Wikipedia defines Triple Net as “A triple net lease (NetNetNet or NNN) is a lease agreement on a property. The tenant or lessee agrees to pay all real estate taxes, building insurance, and maintenance (the three “Nets”) on the property. Additionally, they agree to any normal fees that are expected under the agreement (rent, utilities, etc.).”

Are You Ok With Putting All Your Eggs In One Basket?

This means that the investor signs the lease. The tenant, not the owner, is responsible for the taxes, the insurance and the maintenance for the duration of the lease.  When looking at real estate and having a hands-off approach, there is nothing better than having a corporate tenant that will guaranty the lease and pay all the carrying costs.

That is if you are OK putting all your eggs in one basket. I would argue that this is just a piece of your investment strategy. Meaning, if you are looking for monthly income, this is one spot out of five or ten.

Diversification On Location

Diversification on location and corporate client is very important.   This post stems from a conversation that I had with my Aunt. I had to write about it.  My Aunt has a theory that everything is moving online.  Amazon, or the Amazon’s of the world, are crushing the individual retailers.

Take a look at your buying habits. Who remembers Sam Goddy or Radio Shack? What happened? iTunes and Amazon.  How is Amazon changing Home goods? Is Amazon changing Best Buy?  Do you feel that Amazon is changing Walmart and Walgreens?

Old Malls will change for the modern economy

Old Habits Die hard

My Aunt’s theory is that she believes the old school shopping malls. The malls where all the stores are under one roof. Where everything is facing inward and you remember walking around them as a teen and “hanging out”.  Most have a central hallway of sorts, either one-story or two.  She believes these types of properties are going away.

The structures will stay, but their existing function of retail space will be replaced by a new, “micro manufacturing community”.  Multiple storefronts will turn into small manufacturing facilities, or storage units, for individual companies who want to have a retail and shipping location but also could double as a store front.   They have the parking lot for the trucks. The buildings have the warehouse docs for the distributions. The property even has individual gates that can be blocked in order to store product.  I think she is on to something.

DIY Spaces Where People Can Gather to Create, Invent & Learn

If you look at the makerspace movement, defined here: “Makerspaces, sometimes also referred to as hackerspaces, hackspaces, and fablabs are creative, DIY spaces where people can gather to create, invent, and learn. In libraries they often have 3D printers, software, electronics, craft and hardware supplies and tools, and more”, would allow for a transformation of this old dead type of real estate.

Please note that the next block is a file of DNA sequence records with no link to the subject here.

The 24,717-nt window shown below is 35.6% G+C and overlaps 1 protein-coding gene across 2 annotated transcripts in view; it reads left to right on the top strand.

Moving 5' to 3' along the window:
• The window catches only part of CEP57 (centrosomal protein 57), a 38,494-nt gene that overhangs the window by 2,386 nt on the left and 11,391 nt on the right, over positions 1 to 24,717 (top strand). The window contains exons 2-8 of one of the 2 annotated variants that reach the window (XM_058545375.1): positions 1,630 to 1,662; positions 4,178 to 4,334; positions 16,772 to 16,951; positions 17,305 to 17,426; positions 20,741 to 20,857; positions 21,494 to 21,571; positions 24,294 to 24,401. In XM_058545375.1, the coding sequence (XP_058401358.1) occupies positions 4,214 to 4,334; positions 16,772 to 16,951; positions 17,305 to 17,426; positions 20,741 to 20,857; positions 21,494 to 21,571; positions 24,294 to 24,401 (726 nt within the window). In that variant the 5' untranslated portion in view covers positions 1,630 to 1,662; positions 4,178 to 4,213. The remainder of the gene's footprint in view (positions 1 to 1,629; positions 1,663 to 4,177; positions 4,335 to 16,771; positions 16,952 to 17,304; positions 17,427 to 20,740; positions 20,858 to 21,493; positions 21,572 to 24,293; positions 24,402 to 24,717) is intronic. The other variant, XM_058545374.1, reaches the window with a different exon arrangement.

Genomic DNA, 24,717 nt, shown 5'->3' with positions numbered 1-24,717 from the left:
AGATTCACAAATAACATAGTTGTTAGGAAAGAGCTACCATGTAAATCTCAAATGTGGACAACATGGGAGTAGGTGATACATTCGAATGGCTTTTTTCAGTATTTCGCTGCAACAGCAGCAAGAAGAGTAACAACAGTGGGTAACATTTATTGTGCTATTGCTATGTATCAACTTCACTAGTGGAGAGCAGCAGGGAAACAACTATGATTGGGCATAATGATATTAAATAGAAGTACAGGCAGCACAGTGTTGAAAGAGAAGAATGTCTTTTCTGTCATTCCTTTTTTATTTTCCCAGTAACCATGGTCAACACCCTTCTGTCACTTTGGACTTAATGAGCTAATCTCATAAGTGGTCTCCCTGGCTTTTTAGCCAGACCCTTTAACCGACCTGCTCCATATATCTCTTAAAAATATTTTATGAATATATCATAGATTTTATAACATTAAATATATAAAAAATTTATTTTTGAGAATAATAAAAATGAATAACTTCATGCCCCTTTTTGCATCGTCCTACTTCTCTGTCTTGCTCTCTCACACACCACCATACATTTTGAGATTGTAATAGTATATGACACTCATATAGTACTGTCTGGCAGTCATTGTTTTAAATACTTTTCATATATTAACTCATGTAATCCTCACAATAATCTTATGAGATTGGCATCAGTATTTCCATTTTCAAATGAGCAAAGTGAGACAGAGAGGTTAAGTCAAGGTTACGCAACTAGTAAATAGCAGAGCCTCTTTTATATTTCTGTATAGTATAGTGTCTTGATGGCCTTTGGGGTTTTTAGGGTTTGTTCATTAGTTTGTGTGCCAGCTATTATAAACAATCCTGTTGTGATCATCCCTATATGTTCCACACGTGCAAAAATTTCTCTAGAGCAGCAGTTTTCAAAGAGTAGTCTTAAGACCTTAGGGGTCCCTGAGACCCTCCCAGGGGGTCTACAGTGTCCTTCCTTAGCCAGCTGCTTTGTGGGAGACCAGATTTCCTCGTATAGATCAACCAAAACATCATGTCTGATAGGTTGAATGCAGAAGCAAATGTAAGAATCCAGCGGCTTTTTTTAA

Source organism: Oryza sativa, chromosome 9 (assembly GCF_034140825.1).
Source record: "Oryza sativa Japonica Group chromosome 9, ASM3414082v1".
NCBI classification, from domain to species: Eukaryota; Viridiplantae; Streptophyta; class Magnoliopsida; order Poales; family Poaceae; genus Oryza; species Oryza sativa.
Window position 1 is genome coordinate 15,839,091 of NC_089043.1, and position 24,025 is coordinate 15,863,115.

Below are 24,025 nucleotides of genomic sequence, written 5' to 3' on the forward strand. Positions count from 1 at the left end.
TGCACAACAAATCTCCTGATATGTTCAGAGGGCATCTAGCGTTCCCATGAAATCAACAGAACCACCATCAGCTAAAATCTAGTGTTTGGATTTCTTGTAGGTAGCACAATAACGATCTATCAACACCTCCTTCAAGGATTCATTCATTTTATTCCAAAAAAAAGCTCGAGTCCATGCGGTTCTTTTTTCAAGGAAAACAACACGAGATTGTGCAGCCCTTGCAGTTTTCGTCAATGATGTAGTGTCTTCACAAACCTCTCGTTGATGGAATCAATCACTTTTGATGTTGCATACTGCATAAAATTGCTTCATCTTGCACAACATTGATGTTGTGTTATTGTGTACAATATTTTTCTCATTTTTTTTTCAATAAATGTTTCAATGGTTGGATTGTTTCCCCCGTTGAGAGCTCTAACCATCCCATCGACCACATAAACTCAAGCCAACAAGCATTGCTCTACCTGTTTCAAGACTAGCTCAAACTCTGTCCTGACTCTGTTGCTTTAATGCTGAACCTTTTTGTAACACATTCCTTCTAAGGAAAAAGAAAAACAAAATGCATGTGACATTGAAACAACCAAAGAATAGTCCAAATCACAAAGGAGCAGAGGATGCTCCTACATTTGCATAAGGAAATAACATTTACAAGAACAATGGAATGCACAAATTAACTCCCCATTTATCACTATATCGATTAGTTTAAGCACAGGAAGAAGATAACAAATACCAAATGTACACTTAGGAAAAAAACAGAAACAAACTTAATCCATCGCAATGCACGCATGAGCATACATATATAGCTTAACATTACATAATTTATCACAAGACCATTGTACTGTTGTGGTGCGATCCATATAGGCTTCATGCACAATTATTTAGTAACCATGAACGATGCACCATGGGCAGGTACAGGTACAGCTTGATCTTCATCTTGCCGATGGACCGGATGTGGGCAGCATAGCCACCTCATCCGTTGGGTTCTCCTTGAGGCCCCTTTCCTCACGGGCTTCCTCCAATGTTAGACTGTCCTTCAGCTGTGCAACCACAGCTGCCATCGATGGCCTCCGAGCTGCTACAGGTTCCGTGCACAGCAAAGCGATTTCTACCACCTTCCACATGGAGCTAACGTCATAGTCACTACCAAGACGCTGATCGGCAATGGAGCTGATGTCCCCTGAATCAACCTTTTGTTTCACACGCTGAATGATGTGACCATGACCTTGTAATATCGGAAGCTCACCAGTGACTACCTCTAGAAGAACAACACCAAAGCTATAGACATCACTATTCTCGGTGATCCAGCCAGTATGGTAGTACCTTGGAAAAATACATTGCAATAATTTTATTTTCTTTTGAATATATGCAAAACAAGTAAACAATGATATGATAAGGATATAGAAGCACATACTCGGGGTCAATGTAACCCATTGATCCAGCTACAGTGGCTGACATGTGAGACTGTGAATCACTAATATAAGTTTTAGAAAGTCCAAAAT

I speak around the United States and I talk about how we are in the “McDonald’s economy” . Everybody wants everything now, now, now, now.  When we buy things on Amazon in many cities, you can get your purchase that day or the next day. Even if you are in a rural area, you can get it in 2 days.

Look at the long-term view of the triple net lease of a brick and mortar store. I think the only survivors in that space are going to be the ones that offer services. For example doctors offices, dentists, and gyms.  The spaces where people need to go to see somebody or physically do something, and not to simply purchase products.

As you look at building out your real estate portfolio, you may want to consider this.

What Is A REIT & Will They Pop This Year?

REITs

In August, real estate will be the 11th sector to be included in the S&P 500

What is a REIT according to Wikipedia? “A real estate investment trust (REIT) is a company that owns, and in most cases operates, income-producing real estate. REITs own many types of commercial real estate. Ranging from office and apartment buildings to warehouses, hospitals, shopping centers,  hotels and even timberlands. Furthermore, some REITs also engage in financing real estate.”

REIT Stocks: Higher Dividends

I met with a client this past week. He brought to my attention that he was looking at REIT stocks. I asked him why and dug a little more. I’m dork about learning new information. REITs pay out higher dividends and by law have to pay out 90% of their earnings. Wikipedia explains this here. “REITs are strong income vehicles because to legally avoid paying U.S. Federal income tax, REITs generally must pay out at least 90 percent of their taxable income in the form of dividends to shareholders”

In conclusion, my client was only looking at this from a standpoint that if he owned index funds and mutual funds for that matter, those funds would have to now buy/hold REITs.  I was looking at it from a point of view that now all the “Index funds” are forced to buy into the REITs. That said, the theory is that there are REITs that will become the 11th sector in the S&P 500.

Let’s go back to simple economics; supply and demand. There are a limited number of shares so if demand is forced to increase, then they will drive the price of all 25 stocks up. Time will tell.